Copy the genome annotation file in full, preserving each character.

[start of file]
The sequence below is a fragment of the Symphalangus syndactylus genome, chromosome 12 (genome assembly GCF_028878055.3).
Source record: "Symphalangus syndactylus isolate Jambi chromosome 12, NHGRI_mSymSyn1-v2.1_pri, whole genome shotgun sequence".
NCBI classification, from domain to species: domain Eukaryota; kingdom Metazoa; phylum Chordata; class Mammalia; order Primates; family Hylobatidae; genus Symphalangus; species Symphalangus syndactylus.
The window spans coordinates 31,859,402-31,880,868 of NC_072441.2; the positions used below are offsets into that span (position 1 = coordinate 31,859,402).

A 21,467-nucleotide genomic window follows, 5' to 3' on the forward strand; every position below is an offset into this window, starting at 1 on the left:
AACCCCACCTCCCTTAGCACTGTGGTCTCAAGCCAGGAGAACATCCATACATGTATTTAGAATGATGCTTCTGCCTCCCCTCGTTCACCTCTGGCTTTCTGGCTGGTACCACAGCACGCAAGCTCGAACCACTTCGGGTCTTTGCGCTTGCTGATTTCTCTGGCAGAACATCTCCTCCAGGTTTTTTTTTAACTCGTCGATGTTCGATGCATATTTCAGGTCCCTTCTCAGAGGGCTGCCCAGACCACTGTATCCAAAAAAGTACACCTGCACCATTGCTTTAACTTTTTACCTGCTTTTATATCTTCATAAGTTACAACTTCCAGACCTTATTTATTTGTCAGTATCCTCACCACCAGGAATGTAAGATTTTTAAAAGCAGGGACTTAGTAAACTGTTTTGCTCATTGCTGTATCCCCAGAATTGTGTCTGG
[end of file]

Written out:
The sequence below is a fragment of the Symphalangus syndactylus genome, chromosome 12 (genome assembly GCF_028878055.3).
Source record: "Symphalangus syndactylus isolate Jambi chromosome 12, NHGRI_mSymSyn1-v2.1_pri, whole genome shotgun sequence".
NCBI classification, from domain to species: domain Eukaryota; kingdom Metazoa; phylum Chordata; class Mammalia; order Primates; family Hylobatidae; genus Symphalangus; species Symphalangus syndactylus.
The window spans coordinates 31,859,402-31,880,868 of NC_072441.2; the positions used below are offsets into that span (position 1 = coordinate 31,859,402).

A 21,467-nucleotide genomic window follows, 5' to 3' on the forward strand; every position below is an offset into this window, starting at 1 on the left:
AACCCCACCTCCCTTAGCACTGTGGTCTCAAGCCAGGAGAACATCCATACATGTATTTAGAATGATGCTTCTGCCTCCCCTCGTTCACCTCTGGCTTTCTGGCTGGTACCACAGCACGCAAGCTCGAACCACTTCGGGTCTTTGCGCTTGCTGATTTCTCTGGCAGAACATCTCCTCCAGGTTTTTTTTTAACTCGTCGATGTTCGATGCATATTTCAGGTCCCTTCTCAGAGGGCTGCCCAGACCACTGTATCCAAAAAAGTACACCTGCACCATTGCTTTAACTTTTTACCTGCTTTTATATCTTCATAAGTTACAACTTCCAGACCTTATTTATTTGTCAGTATCCTCACCACCAGGAATGTAAGATTTTTAAAAGCAGGGACTTAGTAAACTGTTTTGCTCATTGCTGTATCCCCAGAATTGTGTCTGG